Automatic Speech Recognition
Automatic Speech Recognition (ASR) is the process of converting the speech signal into its corresponding text. The quality of ASR systems is measured by how close their recognized sequences of words are to human recognized sequences of words. More formally, the ASR quality, measured by Word Error Rate (WER), is the edit-distance between automatically generated hypotheses and the ground-truth human transcription.
Traditionally, ASR systems are split into four components: the acoustic model, the pronunciation dictionary, the language model, and the search decoder. Since ASR output hypotheses need to adhere to the statistical structure of language, the language model ensures that the output sequence matches what is likely to be said. As an example, words like "school" or "work" have a higher probability than "oil" or "yellow" to be the following word in the word-sequence: "Ali walks to his ....... ". The pronunciation dictionary is used to decompose words into small units of sound, known as Phonemes. The acoustic model represents the mapping between the audio signal, its temporal, i.e. time-related, and spectral, i.e. frequency-related, characteristics as well as the phonemes in the language. Each model assigns probabilities to different choices it makes, then the decoder searches over all these alternatives weighing their probabilities to come up with the best output hypothesis.
Different statistical modeling techniques were used for different components of the ASR system. For acoustic models, Hidden Markov Models (HMMs) with Gaussian Mixture Models (GMMs) state representation  was used as well as Neural Networks . With the Deep Learning revolution, Neural Networks  got a boost in performance by going deeper , having a large set of acoustic units in its output (using some ways of combining phonemes) , and training on a very large volume of data . For language modeling, there was a similar trend, where the n-gram language models  got dethroned by recurrent neural network language models .
More recently, the research community is going towards a more holistic approach that combines all the four components into one end-to-end ASR system, where inputs are the acoustics signal representation and the output is the word sequence without building four different distinct components [10, 11, 12]. The end-to-end automatic speech recognition systems based on neural networks have seen large improvements in recent years. Recurrent neural networks (RNNs) [13,14] have been the defacto choice for ASR as they can model the temporal dependencies in the audio sequences effectively. More recently, the Transformer architecture based on self-attention [15, 16] has enjoyed widespread adoption for modeling sequences due to its ability to capture long-distance interactions and the high training efficiency. The conformer architecture using convolution-augmented Transformer for ASR outperforms the previous Transformer and CNN .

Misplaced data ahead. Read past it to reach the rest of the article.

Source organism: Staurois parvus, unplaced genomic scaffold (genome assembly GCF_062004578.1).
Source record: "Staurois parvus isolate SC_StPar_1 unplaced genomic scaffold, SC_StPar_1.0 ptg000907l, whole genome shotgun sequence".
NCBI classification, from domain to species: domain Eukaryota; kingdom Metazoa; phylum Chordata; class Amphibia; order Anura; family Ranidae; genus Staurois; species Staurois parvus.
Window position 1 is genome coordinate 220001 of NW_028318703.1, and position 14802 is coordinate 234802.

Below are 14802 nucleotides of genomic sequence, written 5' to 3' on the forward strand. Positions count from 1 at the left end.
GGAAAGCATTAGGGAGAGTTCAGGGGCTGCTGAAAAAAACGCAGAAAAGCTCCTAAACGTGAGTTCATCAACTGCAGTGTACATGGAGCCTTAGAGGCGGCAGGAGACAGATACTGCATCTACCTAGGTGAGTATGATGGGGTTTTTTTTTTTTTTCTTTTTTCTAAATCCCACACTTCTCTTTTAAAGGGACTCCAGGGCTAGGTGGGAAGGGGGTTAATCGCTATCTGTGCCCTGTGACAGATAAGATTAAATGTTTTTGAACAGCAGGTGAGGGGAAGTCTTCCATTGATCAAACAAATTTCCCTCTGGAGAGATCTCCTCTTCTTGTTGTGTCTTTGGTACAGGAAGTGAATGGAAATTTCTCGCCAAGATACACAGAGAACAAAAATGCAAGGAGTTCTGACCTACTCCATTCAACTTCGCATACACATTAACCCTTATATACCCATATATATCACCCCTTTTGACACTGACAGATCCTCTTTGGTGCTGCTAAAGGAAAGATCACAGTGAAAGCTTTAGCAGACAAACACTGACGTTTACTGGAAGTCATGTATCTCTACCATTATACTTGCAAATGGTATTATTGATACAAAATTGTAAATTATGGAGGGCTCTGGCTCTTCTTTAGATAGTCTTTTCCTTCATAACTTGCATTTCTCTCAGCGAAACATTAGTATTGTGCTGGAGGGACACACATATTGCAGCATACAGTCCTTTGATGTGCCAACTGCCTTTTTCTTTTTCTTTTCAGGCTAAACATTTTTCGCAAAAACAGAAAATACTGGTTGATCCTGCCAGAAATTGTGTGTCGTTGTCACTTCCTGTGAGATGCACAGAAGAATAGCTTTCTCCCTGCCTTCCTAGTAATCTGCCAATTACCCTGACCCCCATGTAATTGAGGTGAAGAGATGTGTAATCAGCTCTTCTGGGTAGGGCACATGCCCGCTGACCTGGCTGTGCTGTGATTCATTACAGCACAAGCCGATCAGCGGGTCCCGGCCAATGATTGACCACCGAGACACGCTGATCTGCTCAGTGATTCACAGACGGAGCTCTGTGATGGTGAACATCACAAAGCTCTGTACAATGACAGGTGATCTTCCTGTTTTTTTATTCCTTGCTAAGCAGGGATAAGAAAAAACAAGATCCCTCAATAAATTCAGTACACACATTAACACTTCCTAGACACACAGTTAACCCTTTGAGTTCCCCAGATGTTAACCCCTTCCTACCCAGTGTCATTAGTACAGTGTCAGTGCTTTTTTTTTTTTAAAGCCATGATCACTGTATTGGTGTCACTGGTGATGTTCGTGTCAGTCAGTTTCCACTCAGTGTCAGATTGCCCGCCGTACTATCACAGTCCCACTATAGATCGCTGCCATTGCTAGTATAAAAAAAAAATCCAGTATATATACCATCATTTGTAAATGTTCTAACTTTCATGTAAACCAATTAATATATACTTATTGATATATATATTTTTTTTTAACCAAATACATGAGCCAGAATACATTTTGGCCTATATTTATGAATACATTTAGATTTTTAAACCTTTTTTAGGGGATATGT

A very good starting point to learn about ASR is the HTKbook .
For building an ASR system in practice, you can also learn a lot from kaldi . It is a toolkit for speech recognition written in C++ and licensed under the Apache License v2.0.
 Steve Young, et. al "The HTK book" https://www.danielpovey.com/files/htkbook.pdf
 Mark Gales, Steve Young "The Application of Hidden Markov Models in Speech Recognition" 2007, https://mi.eng.cam.ac.uk/~mjfg/mjfg_NOW.pdf
 Hervé Bourlard, Nelson Morgan, "Connectionist Speech Recognition: A Hybrid Approach", 1994
 Geoffrey Hinton, et al. "Deep Neural Networks for Acoustic Modeling in Speech Recognition: The shared views of four research groups", 2012
 Abdel-rahman Mohamed, George Dahl, Geoffrey Hinton, "Acoustic Modeling using Deep Belief Networks" 2010
 George Dahl, Dong Yu, Li Deng, Alex Acero, "Context-Dependent Pre-trained Deep Neural Networks for Large Vocabulary Speech Recognition" 2010
 Frank Seide, Gang Li, Xie Chen, Dong Yu, "Feature engineering in context-dependent deep neural networks for conversational speech transcription", 2011
 Andreas Stolcke, "SRILM - an Extensible Language Modeling Toolkit", 2002
 Tomas Mikolov, et. al, "RNNLM - Recurrent Neural Network Language Modeling Toolkit" 2010
 Alex Graves, Navdeep Jaitly, "Towards End-To-End Speech Recognition with Recurrent Neural Networks" 2014
 Dzmitry Bahdanau, et al "End-to-End Attention-based Large Vocabulary Speech Recognition" 2015
 William Chan, et al "Listen, Attend and Spell" 2015
 C.-C. Chiu, et. al, "Stateof-the-art speech recognition with sequence-to-sequence models” 2018
 K. Rao, et. al, "Exploring architectures, data and units for streaming end-to-end speech recognition with RNN-transducer” 2017
 A. Vaswani, et. al,"Attention is all you need” 2017
 Q. Zhang, et. al,"Transformer transducer: A streamable speech recognition model with transformer encoders and RNN-t loss" 2020
 A. Gulati, et. al, "Conformer: Convolution-augmented Transformer for Speech Recognition" 2020